Altamont man sentenced to prison in underage-sex sting

Mark S. Schmidt

Mark S. Schmidt

ALBANY COUNTY — Mark S. Schmidt of Altamont was sentenced in Albany County Court on Thursday to two-and-a-half years in prison followed by 10 years of post-release supervision; upon release, he will have to register as a sex offender. In October, Schmidt pleaded guilty to second-degree attempted rape and second-degree attempted criminal sex act, both felonies.

On Dec. 2, 2017, Schmidt, 69, and three other men were arrested in a sting operation led by the Albany County Sheriff’s Office, along with the New York State Police Computer Crimes Unit, the Colonie Police Department, and the Federal Bureau of Investigation.

At the time of his arrest, Schmidt had no prior criminal record, and had been employed by the University at Albany as a photographer, police say.

As part of the sting, police used coded language in social media posts that would signal people who were scanning social media looking to have sex with children. The men were first given the location of a hotel and then, when they showed up, they called or texted someone and were given the room number.

“We give them multiple opportunities to not go through with it … to change their mind and walk away, but they don’t — they can’t,” Chief Deputy William M. Rice of the sheriff’s office told The Enterprise at the time of the arrests.  

Before sentencing, on Dec. 6, Lee Kindlon, Schmidt’s attorney, told Judge William A. Carter that Schmidt had pleaded guilty in October with the hope to show the court that, through probation and treatment, he could live out the rest of his days as a productive member of society. He asked the judge that Schmidt receive only 10 years of probation and have to register as a sex offender.

Kindlon then questioned the assessment of Schmidt performed by the Albany County Probation Department; he said that the department had strayed from its job as a neutral evaluator. Later in the sentencing, Kindlon told the court that he spoke with Schmidt after Schmidt had met with the probation department, and Kindlon “respectfully submitted” that the department did not include everything Schmidt had told them.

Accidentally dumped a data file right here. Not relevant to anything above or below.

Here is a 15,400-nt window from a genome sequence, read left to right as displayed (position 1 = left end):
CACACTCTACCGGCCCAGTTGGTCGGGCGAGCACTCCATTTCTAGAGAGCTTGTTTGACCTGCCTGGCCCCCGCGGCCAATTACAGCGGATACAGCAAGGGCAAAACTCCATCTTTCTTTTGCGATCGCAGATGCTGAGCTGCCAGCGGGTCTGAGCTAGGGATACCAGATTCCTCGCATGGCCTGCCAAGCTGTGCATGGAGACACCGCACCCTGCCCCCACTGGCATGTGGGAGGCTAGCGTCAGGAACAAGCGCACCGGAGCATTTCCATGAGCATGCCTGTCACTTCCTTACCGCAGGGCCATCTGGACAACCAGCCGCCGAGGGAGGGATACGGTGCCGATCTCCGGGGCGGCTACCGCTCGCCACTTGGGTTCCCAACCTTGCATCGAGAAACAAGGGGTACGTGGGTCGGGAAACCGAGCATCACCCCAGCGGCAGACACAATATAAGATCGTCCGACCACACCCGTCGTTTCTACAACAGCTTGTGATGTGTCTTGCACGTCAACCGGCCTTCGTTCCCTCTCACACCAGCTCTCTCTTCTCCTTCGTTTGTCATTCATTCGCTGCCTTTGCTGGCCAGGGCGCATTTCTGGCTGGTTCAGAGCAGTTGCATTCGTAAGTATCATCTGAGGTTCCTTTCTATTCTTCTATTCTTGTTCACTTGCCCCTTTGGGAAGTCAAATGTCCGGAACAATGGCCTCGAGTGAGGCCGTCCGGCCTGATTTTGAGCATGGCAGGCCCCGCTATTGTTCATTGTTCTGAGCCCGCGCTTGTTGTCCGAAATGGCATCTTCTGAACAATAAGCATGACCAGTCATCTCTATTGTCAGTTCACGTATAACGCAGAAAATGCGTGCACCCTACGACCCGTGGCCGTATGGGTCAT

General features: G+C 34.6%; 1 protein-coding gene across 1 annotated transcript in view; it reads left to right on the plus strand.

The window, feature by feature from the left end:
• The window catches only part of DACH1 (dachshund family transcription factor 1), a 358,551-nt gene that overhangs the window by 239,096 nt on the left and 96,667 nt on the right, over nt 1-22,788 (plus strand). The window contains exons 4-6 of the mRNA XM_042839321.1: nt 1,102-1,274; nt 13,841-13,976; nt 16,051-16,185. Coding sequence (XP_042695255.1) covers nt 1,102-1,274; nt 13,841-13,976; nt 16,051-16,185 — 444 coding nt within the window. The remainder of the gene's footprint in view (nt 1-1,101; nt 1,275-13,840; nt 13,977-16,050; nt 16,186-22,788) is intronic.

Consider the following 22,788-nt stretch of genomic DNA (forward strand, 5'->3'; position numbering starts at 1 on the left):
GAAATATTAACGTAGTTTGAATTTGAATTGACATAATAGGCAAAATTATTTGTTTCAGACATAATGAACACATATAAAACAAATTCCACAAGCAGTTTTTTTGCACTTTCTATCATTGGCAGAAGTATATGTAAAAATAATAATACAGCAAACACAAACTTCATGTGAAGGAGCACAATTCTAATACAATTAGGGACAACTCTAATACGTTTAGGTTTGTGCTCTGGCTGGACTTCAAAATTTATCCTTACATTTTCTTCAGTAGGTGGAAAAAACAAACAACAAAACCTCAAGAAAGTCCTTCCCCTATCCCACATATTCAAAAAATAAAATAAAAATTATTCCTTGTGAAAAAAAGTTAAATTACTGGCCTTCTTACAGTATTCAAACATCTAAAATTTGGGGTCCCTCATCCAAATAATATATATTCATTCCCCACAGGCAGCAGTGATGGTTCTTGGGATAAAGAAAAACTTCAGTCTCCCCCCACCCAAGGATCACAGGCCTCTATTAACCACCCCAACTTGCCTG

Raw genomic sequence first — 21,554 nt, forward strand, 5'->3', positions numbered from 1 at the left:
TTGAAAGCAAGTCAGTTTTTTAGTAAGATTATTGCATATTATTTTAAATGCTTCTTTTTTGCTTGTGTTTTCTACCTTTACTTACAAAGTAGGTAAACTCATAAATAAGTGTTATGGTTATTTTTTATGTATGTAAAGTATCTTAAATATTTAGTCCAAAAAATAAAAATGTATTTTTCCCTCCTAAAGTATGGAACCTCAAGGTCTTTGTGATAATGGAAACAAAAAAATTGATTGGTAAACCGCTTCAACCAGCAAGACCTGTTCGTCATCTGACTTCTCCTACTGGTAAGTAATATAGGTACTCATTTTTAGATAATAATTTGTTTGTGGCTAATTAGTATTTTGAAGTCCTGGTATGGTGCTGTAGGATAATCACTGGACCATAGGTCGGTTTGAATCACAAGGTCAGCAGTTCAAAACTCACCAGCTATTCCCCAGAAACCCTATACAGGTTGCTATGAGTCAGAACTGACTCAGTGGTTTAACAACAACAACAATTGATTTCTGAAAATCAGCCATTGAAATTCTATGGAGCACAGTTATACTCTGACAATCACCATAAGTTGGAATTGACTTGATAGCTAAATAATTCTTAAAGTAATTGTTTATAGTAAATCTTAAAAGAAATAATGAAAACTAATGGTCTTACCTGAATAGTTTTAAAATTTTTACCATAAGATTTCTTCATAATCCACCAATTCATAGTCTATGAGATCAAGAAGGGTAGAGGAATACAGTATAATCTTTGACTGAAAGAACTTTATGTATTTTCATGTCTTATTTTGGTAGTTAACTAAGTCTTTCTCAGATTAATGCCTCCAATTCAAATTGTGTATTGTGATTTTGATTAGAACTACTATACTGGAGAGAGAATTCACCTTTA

The probation department, according to Kindlon, had “cherry picked” what it wanted to include in its report to the court.

An evaluation of Schmidt, Kindlon said, performed by New Paradigm Psychological Services had been more thorough than the one performed by the probation department, and Paradigm had recommended probation.

“Paradigm, they are no slouch,” Kindlon said, asserting that the psychological practice is trusted on both sides of the courtroom.

“I don’t necessarily disagree with you with regard to the evaluation,” Carter said to Kindlon. Carter said, however, the facts and circumstances stated clearly in the pre-sentence investigation report were a cause for concern.

Jennifer McCanney, an assistant district attorney, told Carter that Schmidt, in his statement to the probation department as well as the court, said he was looking to have a threesome with two other adults, and, it wasn’t until after he had been involved in an online conversation with a police officer posing as the stepfather of a 14-year-old girl, did he learn that the child was underage.

However, McCanney said, Schmidt was made aware immediately that the person with whom he was to engage in sex with was 14 years old, and that it is evident that Schmidt went to the hotel with every intention of having sex with a child — and brought items with him to do so.

In October, Schmidt told the judge that he believed he was going to the Springhill Suites by Marriott on California Avenue in Colonie to have sex with two adults. After his attorney whispered in his ear, Schmidt then admitted that he believed one of the participants would be 14 years old.

Under further questioning, Schmidt said that he had expected the female to be 14, and that he had expected to have intercourse with her, as well as to engage in an “oral sexual contact” with her.

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